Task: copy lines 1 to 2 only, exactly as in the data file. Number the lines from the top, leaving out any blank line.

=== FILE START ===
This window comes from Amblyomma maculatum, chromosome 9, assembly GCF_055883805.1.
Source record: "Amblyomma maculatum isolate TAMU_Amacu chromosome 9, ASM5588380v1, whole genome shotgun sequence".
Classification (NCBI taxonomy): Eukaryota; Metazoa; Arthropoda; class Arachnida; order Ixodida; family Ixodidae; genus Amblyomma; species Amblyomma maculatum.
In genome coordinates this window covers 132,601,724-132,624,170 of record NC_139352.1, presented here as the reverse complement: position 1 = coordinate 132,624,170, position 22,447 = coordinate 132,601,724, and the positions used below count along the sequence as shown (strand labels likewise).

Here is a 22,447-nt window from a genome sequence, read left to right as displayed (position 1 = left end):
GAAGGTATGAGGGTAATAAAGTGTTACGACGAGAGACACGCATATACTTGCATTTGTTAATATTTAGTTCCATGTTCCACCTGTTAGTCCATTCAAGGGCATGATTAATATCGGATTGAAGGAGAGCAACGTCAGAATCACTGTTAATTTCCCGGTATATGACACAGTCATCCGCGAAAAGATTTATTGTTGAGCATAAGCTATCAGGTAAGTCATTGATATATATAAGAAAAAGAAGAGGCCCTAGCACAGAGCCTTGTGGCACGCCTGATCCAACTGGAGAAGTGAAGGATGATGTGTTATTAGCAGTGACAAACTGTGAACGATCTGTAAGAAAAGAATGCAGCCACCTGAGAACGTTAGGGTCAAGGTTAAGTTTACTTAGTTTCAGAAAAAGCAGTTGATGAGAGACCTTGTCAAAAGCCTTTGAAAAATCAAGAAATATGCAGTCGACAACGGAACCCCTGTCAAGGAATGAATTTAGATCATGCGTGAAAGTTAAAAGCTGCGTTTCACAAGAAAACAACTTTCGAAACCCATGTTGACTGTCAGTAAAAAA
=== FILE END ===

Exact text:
This window comes from Amblyomma maculatum, chromosome 9, assembly GCF_055883805.1.
Source record: "Amblyomma maculatum isolate TAMU_Amacu chromosome 9, ASM5588380v1, whole genome shotgun sequence".